FRAZIER: Public shaming is a real shame

Published 4:00 am Saturday, March 26, 2022

Shaming – have you ever been a party to or experienced it?

I would hope not on either account.

Merriam-Webster defines shaming as the act or activity of subjecting someone to shame, disgrace, humiliation or disrepute, especially by public exposure or criticism.

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So, by all accounts shaming is rather shameful. And unfortunately, it looks like the act of shaming is rising to a new level now that we have social media.

Surely, some of you have viewed a few of these Facebook outbursts.

You know, where the shamer is hiding behind a screen, spewing out all kinds of judgment calls on social media in an effort to act as the judge and jury of a person acting in ways they dislike or respond to an incident they may not have the capacity to fully understand?

Or could it be they are doing this public shaming all in an effort to get attention?

There is an old newspaper saying, ‘if it bleeds it leads,’ and now that most everyone has a cellphone, they can be publisher, editor and reporter all rolled into one — thinking, I guess, they could win a Pulitzer the more they denigrate someone.

This week, I covered the city of Vicksburg’s board meeting and before it really got cranked up, the mayor had a few words to say about a Facebook “blast” directed at him.

Someone had posted trash strewn all around on the grounds at the Catfish Row Children’s Art Park on Levee Street and was calling him out for it.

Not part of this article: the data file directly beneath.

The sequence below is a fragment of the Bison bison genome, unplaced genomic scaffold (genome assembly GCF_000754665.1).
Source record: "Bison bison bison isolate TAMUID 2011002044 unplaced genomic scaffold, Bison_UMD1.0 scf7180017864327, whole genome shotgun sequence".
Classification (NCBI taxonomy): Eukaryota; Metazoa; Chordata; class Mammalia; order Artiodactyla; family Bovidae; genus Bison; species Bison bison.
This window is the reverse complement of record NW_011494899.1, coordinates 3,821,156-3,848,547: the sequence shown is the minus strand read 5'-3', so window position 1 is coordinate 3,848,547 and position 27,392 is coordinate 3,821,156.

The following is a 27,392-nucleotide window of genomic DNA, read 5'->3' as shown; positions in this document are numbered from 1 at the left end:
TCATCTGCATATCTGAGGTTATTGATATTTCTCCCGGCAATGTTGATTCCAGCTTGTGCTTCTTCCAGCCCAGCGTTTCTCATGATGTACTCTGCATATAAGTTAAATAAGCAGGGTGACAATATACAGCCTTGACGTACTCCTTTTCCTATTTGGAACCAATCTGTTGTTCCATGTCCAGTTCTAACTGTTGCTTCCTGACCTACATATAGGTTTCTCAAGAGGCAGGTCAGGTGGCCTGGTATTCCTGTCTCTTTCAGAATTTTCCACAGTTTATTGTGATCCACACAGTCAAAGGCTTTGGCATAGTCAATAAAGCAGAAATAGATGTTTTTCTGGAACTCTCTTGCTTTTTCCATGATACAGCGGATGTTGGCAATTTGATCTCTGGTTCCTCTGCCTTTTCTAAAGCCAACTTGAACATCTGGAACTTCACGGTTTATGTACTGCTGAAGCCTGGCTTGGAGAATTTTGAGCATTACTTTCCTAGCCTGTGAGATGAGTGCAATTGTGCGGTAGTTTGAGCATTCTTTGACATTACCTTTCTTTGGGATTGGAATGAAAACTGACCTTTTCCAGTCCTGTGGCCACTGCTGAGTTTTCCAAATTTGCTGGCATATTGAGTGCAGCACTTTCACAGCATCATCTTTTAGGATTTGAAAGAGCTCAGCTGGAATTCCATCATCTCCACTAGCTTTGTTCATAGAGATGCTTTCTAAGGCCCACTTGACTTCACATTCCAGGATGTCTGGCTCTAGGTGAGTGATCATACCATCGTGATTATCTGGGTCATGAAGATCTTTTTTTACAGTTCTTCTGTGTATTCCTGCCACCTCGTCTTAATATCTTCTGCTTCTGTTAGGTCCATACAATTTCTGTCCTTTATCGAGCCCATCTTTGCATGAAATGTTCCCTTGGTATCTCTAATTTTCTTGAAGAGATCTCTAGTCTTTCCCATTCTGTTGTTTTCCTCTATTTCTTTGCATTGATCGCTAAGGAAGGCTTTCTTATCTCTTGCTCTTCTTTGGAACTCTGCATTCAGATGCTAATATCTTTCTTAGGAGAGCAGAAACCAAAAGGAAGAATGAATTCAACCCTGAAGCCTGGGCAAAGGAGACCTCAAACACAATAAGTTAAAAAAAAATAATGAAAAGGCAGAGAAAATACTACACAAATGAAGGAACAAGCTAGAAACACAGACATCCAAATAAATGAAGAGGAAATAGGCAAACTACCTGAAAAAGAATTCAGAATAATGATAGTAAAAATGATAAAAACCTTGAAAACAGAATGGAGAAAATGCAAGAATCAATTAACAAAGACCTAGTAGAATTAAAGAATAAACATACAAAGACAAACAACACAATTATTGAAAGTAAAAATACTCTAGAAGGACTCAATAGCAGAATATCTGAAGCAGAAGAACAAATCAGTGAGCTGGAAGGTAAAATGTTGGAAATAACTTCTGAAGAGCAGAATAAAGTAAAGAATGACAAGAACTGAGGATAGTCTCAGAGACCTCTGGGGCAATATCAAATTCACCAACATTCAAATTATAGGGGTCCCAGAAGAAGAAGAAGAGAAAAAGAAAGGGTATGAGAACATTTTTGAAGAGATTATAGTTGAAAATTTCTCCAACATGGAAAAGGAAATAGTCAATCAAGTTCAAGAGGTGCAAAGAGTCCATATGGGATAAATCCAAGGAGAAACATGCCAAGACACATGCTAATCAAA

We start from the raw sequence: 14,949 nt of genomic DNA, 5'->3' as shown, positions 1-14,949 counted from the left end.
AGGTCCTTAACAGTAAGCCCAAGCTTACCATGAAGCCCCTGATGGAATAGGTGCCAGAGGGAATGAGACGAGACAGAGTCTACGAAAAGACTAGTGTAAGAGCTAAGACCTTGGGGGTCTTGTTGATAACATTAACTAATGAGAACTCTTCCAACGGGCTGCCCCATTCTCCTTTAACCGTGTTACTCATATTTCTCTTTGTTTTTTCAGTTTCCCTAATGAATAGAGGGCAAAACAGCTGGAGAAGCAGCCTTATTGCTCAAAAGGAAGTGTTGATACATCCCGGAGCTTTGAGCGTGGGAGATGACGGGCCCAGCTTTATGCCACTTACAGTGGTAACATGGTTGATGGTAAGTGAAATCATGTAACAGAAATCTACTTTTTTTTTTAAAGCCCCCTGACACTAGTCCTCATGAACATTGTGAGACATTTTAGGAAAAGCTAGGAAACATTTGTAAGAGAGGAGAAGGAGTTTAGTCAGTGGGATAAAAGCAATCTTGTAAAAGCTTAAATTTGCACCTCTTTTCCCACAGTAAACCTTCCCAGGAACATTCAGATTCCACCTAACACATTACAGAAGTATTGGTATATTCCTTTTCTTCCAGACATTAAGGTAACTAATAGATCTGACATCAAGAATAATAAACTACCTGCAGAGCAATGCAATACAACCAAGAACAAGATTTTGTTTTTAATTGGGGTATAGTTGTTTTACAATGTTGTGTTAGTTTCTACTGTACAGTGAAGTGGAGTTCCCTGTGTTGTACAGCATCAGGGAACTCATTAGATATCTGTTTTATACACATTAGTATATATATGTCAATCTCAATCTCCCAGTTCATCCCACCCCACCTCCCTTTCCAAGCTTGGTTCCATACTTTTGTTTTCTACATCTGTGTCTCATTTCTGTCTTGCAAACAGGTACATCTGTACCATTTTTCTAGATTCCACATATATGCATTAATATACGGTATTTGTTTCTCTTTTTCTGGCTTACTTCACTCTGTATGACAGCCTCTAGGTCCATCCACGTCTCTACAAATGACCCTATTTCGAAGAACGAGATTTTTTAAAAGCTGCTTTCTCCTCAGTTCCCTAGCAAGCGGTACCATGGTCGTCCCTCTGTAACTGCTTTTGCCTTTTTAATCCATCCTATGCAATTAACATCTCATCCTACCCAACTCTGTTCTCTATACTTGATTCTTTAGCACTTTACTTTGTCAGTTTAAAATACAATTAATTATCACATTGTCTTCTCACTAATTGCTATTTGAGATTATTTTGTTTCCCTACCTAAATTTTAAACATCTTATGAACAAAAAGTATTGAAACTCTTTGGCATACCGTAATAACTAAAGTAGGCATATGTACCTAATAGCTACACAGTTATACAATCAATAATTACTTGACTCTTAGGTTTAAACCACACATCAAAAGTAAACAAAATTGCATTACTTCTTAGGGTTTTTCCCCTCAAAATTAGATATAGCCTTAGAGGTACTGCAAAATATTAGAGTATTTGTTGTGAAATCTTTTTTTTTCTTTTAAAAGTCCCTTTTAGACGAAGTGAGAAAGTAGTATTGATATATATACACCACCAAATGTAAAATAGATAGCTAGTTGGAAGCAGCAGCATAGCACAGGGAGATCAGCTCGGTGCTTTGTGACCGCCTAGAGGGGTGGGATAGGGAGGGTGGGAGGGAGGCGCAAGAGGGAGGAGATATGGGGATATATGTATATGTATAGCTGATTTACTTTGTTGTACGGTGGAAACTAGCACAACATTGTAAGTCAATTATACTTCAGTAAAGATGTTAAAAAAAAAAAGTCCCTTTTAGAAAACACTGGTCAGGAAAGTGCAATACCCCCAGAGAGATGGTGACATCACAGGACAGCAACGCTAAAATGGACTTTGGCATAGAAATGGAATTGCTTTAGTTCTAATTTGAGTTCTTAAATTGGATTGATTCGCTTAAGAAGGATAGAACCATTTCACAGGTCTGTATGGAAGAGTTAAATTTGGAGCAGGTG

I suppose this person was not aware the city of Vicksburg picks up trash at the park daily and according to Ward 2 Alderman Alex Monsour, garbage had been cleaned up just the day before the litterbugs acted.

This is unfortunate for an entire community when the acts of one reflect on the whole. Consequently, when this happens, it is the city leaders who are reprimanded.

And in this case, the mayor was being shamed because someone had littered.

To address the situation, Mayor Flaggs made no excuse for the bad behavior of another — he just asked if there was an issue about litter, call him directly on his cellphone — 601-942-0492.

I would hope in the future, folks wanting to complain about litter will call the mayor instead of making it a public issue on social media where potential visitors to our town could see.

Or better yet, be a good citizen and pick up the garbage and put it in the trash can.

There is no fault in doing something good for your community, and the outcome could certainly be more positive than shaming. It could inspire others to do the same.

About Terri Cowart Frazier

Terri Frazier was born in Cleveland. Shortly afterward, the family moved to Vicksburg. She is a part-time reporter at The Vicksburg Post and is the editor of the Vicksburg Living Magazine, which has been awarded First Place by the Mississippi Press Association. She has also been the recipient of a First Place award in the MPA’s Better Newspaper Contest’s editorial division for the “Best Feature Story.”

Terri graduated from Warren Central High School and Mississippi State University where she received a bachelor’s degree in communications with an emphasis in public relations.

Prior to coming to work at The Post a little more than 10 years ago, she did some freelancing at the Jackson Free Press. But for most of her life, she enjoyed being a full-time stay at home mom.

Terri is a member of the Crawford Street United Methodist Church. She is a lifetime member of the Vicksburg Junior Auxiliary and is a past member of the Sampler Antique Club and Town and Country Garden Club. She is married to Dr. Walter Frazier.

“From staying informed with local governmental issues to hearing the stories of its people, a hometown newspaper is vital to a community. I have felt privileged to be part of a dedicated team at The Post throughout my tenure and hope that with theirs and with local support, I will be able to continue to grow and hone in on my skills as I help share the stories in Vicksburg. When asked what I like most about my job, my answer is always ‘the people.’

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